When many are dissatisfied, that does not necessarily speak against a compromise. In this respect, Boris Johnson does not have to worry much for now, because both sides of the political Brexit spectrum are criticizing the treaty with the EU.
The Scots, who never wanted to leave the EU, see themselves further away from “Europe” than ever, the Welsh who wanted to leave see some of their blooming dreams wither. And on the one hand, there is relief in Northern Ireland that a hard border with the Republic of Ireland has been avoided. But we also know that in business transactions in the Kingdom itself, many things will be more complicated than before.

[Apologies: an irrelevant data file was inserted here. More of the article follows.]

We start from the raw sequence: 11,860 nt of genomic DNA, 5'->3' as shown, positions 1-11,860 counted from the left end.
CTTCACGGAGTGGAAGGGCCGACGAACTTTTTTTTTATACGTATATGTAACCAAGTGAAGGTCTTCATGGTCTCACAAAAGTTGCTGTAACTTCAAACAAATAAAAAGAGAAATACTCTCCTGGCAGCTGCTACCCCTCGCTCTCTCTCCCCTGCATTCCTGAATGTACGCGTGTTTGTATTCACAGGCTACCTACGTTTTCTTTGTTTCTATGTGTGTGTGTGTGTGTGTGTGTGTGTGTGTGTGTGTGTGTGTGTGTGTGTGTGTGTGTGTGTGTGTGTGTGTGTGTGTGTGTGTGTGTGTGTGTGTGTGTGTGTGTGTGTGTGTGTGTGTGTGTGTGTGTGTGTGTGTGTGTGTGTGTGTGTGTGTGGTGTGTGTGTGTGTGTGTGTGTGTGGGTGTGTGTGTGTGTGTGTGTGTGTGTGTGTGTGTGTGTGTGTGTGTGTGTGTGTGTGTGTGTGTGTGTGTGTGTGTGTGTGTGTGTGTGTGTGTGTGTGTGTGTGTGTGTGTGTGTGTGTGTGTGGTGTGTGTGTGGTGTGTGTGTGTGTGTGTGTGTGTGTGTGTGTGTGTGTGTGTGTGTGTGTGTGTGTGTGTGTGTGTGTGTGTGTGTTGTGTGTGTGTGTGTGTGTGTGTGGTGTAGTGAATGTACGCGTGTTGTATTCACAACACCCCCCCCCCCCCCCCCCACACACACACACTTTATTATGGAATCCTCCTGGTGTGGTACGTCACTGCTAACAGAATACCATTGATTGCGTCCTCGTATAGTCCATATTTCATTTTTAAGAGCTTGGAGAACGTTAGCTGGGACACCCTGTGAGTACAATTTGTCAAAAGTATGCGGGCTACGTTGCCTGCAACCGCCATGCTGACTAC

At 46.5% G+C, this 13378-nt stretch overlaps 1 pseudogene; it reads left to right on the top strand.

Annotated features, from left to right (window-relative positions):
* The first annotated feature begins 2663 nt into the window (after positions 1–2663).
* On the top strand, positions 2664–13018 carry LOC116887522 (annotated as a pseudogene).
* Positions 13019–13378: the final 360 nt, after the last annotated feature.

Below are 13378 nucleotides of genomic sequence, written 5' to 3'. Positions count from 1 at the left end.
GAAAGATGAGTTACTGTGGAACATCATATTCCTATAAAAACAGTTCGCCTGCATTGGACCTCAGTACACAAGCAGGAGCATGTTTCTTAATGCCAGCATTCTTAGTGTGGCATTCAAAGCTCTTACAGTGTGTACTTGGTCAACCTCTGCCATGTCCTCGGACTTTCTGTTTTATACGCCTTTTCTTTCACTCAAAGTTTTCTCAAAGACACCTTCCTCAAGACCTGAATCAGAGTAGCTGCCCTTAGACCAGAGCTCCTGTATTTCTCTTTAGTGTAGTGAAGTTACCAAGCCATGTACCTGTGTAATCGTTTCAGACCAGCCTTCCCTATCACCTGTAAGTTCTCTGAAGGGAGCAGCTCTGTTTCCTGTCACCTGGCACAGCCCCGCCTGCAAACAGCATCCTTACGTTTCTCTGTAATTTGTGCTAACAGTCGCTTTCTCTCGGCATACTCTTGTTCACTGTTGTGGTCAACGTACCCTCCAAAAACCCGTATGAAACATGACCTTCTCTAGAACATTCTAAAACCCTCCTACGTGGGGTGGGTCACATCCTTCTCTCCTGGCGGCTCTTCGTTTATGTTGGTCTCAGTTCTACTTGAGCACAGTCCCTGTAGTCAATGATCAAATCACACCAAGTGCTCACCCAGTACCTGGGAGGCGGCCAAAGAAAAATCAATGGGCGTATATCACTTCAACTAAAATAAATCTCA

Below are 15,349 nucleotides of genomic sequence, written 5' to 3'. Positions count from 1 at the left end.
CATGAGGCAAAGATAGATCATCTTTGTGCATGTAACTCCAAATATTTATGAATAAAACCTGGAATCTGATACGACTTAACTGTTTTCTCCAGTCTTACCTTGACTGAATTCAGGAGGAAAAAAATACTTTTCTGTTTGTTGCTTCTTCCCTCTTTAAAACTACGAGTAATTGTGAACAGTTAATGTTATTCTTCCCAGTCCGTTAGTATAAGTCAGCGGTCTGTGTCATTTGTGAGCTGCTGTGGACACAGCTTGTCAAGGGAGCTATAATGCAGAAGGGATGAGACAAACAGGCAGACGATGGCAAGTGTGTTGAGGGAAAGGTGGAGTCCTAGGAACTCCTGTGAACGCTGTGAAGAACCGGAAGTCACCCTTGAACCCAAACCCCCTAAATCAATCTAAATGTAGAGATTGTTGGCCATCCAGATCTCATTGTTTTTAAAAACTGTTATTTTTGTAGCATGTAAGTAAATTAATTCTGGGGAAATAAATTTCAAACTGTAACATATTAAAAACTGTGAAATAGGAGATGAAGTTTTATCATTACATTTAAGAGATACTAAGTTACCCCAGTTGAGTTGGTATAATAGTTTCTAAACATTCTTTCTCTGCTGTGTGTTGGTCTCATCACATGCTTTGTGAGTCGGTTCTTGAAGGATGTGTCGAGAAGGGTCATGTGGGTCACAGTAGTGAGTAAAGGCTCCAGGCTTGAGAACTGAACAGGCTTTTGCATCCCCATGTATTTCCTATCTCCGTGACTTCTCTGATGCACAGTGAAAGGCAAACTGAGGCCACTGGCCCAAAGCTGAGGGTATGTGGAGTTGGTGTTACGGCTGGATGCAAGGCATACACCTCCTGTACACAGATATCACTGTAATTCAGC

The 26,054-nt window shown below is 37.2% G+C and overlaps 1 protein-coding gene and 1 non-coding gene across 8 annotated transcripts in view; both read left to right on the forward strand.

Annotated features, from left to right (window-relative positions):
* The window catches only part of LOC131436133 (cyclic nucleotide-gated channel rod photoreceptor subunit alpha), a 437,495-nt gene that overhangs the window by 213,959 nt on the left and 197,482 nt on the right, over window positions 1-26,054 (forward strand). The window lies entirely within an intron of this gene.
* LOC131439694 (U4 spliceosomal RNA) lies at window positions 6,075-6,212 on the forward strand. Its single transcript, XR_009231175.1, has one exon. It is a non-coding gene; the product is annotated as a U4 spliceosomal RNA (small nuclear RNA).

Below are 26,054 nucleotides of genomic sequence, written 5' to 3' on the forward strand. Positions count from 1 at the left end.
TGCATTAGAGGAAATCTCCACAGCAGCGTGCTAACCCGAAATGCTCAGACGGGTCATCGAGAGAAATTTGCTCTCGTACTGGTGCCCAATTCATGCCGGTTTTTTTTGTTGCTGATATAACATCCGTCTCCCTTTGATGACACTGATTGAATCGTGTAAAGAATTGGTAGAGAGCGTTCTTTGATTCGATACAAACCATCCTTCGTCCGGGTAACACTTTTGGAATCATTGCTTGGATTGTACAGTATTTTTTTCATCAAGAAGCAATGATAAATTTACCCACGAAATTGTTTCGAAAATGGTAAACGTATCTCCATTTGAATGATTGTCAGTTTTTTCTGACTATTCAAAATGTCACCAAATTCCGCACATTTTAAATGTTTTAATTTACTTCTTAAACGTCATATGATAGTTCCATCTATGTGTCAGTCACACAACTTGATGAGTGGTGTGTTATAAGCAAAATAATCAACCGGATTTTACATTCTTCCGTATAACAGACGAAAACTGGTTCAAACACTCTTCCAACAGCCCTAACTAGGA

What is Labor doing?
The situation is difficult for the opposition in Westminster. The Liberal Democrats will presumably show “stand” because they have always been against leaving the EU. But what is Labor doing? Party leader Keir Starmer has announced that he wants to approve the agreement out of state political responsibility.
This attitude makes him different from his predecessor Jeremy Corbyn. But at the same time Labor is also falling into a kind of Babylonian captivity. When the downside of Johnson’s deal shows up, as is to be expected, and when Labor takes it on board, the Prime Minister can sit back and say that Her Majesty’s loyal opposition has agreed after all. An ungrateful situation.